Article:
Topics in Photographic Preservation 1995, Volume 6, Article 13 (pp. 130-133)
1) Intact plates should be moved in their storage orientation, that is, resting vertically on one long edge. Plates should be housed in individual enclosures if they are not faced with a protective cover glass bound along all edges, as with lantern slides.
2) Plates should fit snugly against each other within a storage box so that side-to-side movement of individual plates is eliminated. Corrugated cardboard filler pieces which are cut to the dimensions of the plates can be inserted into the box to fill out the container and keep plates supported upright. The same procedure to “snug up” plates should be followed with plates stored inside drawer compartments. Warped plates may crack when compressed against each other or other flat plates. Therefore, warped plates should be interleaved with thin polyethylene foam which can conform to plate surface irregularities and minimize stress on the plate. An alternative to standard boxes is a custom crate constructed with an interior foam lining and rigid dividers spaced several inches apart. Plates can be filed between the dividers either with or without foam interleaving between plates “see attached diagram of this design”.
3) Broken plates should be stored flat in protective sinkmat enclosures made from corrugated board “see diagram”. In order to prevent further chipping, glass fragments should be separated from each other with small squares or circles of matboard glued to the base of the sinkmat. Sinkmat enclosures can be stacked inside a shallow print storage box. Alternatively, plate fragments can be aligned and stored sandwiched between rigid paperboard or corrugated board inside a four-flap paper enclosure. While glass sheets traditionally have been used to sandwich glass fragments together, this technique can add considerably to the weight load of containers and promote glass deterioration.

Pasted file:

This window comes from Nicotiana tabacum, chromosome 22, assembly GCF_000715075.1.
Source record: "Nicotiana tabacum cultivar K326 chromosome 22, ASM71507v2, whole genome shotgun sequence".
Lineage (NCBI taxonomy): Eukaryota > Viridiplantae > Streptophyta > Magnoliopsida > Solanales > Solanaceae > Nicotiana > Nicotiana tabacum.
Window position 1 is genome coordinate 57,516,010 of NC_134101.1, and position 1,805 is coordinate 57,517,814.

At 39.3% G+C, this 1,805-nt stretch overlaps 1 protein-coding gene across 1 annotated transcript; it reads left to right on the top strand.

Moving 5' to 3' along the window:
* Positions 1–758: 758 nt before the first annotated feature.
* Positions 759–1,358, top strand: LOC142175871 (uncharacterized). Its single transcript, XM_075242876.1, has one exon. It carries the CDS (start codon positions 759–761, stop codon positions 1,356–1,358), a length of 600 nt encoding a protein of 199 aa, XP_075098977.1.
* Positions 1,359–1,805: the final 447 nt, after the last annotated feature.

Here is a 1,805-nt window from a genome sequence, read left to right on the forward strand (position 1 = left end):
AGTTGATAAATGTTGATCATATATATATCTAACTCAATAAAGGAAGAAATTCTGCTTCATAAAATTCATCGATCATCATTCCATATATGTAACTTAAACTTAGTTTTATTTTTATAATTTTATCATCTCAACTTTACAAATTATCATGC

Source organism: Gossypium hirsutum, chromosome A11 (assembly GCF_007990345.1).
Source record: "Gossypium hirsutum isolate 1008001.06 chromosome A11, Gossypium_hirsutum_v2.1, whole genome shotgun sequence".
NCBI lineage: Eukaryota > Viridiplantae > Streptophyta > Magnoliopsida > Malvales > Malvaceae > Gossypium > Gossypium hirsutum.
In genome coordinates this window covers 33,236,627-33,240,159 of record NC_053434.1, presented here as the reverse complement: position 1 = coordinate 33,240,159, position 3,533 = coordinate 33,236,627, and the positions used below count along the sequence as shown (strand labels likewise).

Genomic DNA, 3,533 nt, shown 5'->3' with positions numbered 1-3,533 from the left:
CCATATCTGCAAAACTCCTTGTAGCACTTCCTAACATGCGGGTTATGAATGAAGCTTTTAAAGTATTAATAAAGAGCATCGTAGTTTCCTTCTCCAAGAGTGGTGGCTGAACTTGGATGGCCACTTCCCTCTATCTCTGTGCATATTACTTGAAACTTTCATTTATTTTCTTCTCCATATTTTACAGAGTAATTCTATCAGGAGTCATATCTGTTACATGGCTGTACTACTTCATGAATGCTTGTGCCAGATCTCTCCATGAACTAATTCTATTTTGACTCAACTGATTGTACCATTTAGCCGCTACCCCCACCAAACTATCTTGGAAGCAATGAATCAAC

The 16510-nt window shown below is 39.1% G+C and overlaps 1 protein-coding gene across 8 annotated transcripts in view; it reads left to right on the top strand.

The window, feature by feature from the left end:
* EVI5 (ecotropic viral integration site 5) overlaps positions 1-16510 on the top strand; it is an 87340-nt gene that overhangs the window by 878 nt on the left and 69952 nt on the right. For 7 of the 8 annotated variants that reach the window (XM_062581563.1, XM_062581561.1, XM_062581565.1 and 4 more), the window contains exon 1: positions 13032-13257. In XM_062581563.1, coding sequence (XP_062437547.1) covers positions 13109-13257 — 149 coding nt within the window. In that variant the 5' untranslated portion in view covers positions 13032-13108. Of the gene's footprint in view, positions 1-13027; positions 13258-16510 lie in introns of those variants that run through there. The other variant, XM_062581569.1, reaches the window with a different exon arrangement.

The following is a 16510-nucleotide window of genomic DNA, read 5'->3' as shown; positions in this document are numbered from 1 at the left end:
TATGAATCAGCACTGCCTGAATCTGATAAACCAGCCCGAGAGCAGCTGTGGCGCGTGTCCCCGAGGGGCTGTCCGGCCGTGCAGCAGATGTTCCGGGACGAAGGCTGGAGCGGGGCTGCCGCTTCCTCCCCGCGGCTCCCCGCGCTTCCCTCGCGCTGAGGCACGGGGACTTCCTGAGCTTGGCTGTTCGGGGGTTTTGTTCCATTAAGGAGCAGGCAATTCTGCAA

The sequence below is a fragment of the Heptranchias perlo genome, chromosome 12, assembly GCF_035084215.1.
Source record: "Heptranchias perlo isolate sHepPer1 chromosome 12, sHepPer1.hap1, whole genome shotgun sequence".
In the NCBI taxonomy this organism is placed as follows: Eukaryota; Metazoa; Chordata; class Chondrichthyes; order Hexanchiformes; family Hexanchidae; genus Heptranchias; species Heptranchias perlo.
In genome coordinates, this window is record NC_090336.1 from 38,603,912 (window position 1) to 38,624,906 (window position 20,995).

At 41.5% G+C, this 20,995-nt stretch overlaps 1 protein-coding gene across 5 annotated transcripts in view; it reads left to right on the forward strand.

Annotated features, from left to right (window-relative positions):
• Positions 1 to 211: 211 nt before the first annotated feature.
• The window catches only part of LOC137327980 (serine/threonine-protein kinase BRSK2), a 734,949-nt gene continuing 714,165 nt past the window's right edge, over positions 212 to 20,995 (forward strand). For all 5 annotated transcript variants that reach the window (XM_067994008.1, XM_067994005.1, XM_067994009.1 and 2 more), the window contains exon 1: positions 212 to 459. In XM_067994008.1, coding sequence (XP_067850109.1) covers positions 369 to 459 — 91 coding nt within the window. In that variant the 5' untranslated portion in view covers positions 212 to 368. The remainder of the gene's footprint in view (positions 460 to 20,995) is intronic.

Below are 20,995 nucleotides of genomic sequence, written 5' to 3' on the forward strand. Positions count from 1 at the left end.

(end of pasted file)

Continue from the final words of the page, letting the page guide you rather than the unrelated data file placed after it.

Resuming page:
4) Boxes “or drawer compartments” can be loaded onto sturdy cart shelves which have been padded out with moving blankets or foam. Small boxes can be grouped into larger corrugated boxes “double- or tri- wall” which have been padded out at the bottom with polyethylene foam or similar cushioning material. Boxes “or drawer compartments” should never protrude outside of the cart. Carts must be constructed to bear the weight load of glass “several hundred pounds”.
5) Carts should be wrapped with protective plastic, such as stretch wrap, for protection against water or relative humidity extremes in situations where the plates are to be transported outside of a building.
6) Carts for moving glass plates should have pnuematic, air-filled tires instead of common utility casters which are made of hard rubber and plastic. Pnuematic tires will cushion the ride and minimize vibration as the cart is rolled down hallways and into trucks. Pnuematic tires will help cushion truck rides to a certain degree. Tires must be adjusted for the full weight load. Carts can be fitted with tip and vibration/shock sensors to monitor the move.
7) Carts should be loaded onto trucks so that the planar surfaces of the plates are parallel to the sides of the truck and to the forward motion of the truck. This orientation will minimize the rattling or vibration of plate surfaces against each other as the truck starts and stops. If the transit route entails numerous curves and sharp turns, with infrequent stops and starts, the carts should be oriented so that the plate surfaces are parallel to the front “narrow” end of the truck in order to minimize plate-to-plate vibration.
8) Trucks with air ride suspensions are preferred. Air conditioned truck beds are required during hot weather; heated truck beds are required in cold weather. Plates should not be allowed to cycle through a dew point either while being moved from storage into a truck or during truck transit.
9) It is useful to conduct a test run of the transit route using the procedures and materials proposed for moving glass plate negatives. Window glass can be used as a substitute. Tip and vibration/shock sensors are useful to determine if the route or procedures are problematic.